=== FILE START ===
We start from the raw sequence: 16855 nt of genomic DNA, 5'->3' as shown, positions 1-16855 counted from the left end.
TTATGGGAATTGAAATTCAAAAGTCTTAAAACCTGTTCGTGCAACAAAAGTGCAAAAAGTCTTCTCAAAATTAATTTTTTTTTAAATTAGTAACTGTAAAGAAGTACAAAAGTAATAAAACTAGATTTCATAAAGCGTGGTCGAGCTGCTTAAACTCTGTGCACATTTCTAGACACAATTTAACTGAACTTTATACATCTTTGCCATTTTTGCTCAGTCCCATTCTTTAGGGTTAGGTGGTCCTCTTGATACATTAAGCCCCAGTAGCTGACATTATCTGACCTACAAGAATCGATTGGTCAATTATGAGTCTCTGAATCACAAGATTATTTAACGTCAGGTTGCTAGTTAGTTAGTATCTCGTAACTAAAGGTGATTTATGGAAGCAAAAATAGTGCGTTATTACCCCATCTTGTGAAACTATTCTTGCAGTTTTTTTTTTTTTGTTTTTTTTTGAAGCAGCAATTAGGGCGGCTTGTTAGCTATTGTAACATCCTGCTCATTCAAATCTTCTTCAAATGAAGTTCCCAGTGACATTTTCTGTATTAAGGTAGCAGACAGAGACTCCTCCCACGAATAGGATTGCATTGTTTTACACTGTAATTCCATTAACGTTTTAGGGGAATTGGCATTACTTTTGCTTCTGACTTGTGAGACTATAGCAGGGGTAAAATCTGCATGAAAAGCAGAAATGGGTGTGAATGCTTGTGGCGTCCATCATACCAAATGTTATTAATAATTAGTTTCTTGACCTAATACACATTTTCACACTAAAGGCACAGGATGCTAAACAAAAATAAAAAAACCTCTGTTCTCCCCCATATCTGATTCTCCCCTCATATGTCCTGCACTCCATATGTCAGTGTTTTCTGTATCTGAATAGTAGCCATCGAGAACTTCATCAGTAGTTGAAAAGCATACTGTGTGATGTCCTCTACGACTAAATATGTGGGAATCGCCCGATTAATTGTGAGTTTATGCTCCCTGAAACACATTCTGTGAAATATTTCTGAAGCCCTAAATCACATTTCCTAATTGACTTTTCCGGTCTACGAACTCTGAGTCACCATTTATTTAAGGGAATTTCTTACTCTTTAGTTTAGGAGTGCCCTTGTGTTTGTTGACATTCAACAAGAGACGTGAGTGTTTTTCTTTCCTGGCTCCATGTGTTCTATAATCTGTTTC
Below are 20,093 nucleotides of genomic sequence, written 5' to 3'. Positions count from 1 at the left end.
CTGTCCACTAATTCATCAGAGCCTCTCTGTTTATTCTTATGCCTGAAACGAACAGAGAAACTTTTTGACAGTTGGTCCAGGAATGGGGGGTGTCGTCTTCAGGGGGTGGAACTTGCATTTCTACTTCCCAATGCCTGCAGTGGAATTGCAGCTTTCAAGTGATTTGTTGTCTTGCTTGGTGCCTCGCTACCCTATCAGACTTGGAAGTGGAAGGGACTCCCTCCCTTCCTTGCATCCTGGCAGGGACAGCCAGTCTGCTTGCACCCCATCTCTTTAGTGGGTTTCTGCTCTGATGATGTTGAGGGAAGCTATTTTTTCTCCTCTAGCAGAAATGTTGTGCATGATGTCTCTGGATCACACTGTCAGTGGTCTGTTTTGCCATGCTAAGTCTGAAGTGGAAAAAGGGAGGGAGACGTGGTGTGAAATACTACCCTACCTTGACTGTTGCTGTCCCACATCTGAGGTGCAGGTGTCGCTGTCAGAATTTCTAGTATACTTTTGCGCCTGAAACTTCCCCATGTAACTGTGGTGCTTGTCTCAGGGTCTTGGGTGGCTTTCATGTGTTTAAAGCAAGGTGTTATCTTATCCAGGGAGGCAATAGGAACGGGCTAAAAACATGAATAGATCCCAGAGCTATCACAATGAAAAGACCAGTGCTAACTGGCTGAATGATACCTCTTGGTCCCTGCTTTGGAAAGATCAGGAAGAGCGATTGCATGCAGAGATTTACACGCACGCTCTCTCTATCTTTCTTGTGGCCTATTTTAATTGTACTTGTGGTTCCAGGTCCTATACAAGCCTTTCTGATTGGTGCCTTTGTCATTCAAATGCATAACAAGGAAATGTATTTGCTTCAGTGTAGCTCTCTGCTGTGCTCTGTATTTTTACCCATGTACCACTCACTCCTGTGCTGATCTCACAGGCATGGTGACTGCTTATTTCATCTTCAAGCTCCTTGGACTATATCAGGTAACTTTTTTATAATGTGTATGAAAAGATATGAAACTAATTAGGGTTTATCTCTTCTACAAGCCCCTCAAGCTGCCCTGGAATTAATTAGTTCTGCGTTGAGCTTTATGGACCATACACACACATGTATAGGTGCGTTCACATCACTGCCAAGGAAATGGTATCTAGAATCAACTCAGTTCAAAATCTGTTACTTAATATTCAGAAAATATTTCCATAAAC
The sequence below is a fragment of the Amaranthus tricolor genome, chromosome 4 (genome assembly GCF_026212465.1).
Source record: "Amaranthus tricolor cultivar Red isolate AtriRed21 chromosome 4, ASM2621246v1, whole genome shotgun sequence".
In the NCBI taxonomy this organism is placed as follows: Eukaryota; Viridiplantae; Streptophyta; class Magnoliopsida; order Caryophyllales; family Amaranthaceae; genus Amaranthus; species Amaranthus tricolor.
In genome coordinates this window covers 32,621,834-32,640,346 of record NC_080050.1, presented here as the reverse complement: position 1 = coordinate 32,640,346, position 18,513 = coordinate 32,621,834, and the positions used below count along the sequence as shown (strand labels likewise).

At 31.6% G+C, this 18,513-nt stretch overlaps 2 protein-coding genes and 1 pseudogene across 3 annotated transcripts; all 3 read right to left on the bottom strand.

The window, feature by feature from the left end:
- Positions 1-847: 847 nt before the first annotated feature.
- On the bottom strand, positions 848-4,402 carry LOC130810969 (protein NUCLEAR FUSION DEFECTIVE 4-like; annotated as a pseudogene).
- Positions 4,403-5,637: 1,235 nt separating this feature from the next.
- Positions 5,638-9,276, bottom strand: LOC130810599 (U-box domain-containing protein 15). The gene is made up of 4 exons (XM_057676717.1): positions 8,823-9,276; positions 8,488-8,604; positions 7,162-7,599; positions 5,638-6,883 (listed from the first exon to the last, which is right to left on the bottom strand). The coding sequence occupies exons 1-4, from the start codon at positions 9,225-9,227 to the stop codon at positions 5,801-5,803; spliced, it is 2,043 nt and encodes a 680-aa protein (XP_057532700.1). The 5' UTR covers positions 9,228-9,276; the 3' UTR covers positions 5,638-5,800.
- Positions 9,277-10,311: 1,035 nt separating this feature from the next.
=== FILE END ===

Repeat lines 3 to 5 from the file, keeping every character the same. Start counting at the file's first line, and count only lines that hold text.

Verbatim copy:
Below are 20,093 nucleotides of genomic sequence, written 5' to 3'. Positions count from 1 at the left end.
CTGTCCACTAATTCATCAGAGCCTCTCTGTTTATTCTTATGCCTGAAACGAACAGAGAAACTTTTTGACAGTTGGTCCAGGAATGGGGGGTGTCGTCTTCAGGGGGTGGAACTTGCATTTCTACTTCCCAATGCCTGCAGTGGAATTGCAGCTTTCAAGTGATTTGTTGTCTTGCTTGGTGCCTCGCTACCCTATCAGACTTGGAAGTGGAAGGGACTCCCTCCCTTCCTTGCATCCTGGCAGGGACAGCCAGTCTGCTTGCACCCCATCTCTTTAGTGGGTTTCTGCTCTGATGATGTTGAGGGAAGCTATTTTTTCTCCTCTAGCAGAAATGTTGTGCATGATGTCTCTGGATCACACTGTCAGTGGTCTGTTTTGCCATGCTAAGTCTGAAGTGGAAAAAGGGAGGGAGACGTGGTGTGAAATACTACCCTACCTTGACTGTTGCTGTCCCACATCTGAGGTGCAGGTGTCGCTGTCAGAATTTCTAGTATACTTTTGCGCCTGAAACTTCCCCATGTAACTGTGGTGCTTGTCTCAGGGTCTTGGGTGGCTTTCATGTGTTTAAAGCAAGGTGTTATCTTATCCAGGGAGGCAATAGGAACGGGCTAAAAACATGAATAGATCCCAGAGCTATCACAATGAAAAGACCAGTGCTAACTGGCTGAATGATACCTCTTGGTCCCTGCTTTGGAAAGATCAGGAAGAGCGATTGCATGCAGAGATTTACACGCACGCTCTCTCTATCTTTCTTGTGGCCTATTTTAATTGTACTTGTGGTTCCAGGTCCTATACAAGCCTTTCTGATTGGTGCCTTTGTCATTCAAATGCATAACAAGGAAATGTATTTGCTTCAGTGTAGCTCTCTGCTGTGCTCTGTATTTTTACCCATGTACCACTCACTCCTGTGCTGATCTCACAGGCATGGTGACTGCTTATTTCATCTTCAAGCTCCTTGGACTATATCAGGTAACTTTTTTATAATGTGTATGAAAAGATATGAAACTAATTAGGGTTTATCTCTTCTACAAGCCCCTCAAGCTGCCCTGGAATTAATTAGTTCTGCGTTGAGCTTTATGGACCATACACACACATGTATAGGTGCGTTCACATCACTGCCAAGGAAATGGTATCTAGAATCAACTCAGTTCAAAATCTGTTACTTAATATTCAGAAAATATTTCCATAAAC
The sequence below is a fragment of the Amaranthus tricolor genome, chromosome 4 (genome assembly GCF_026212465.1).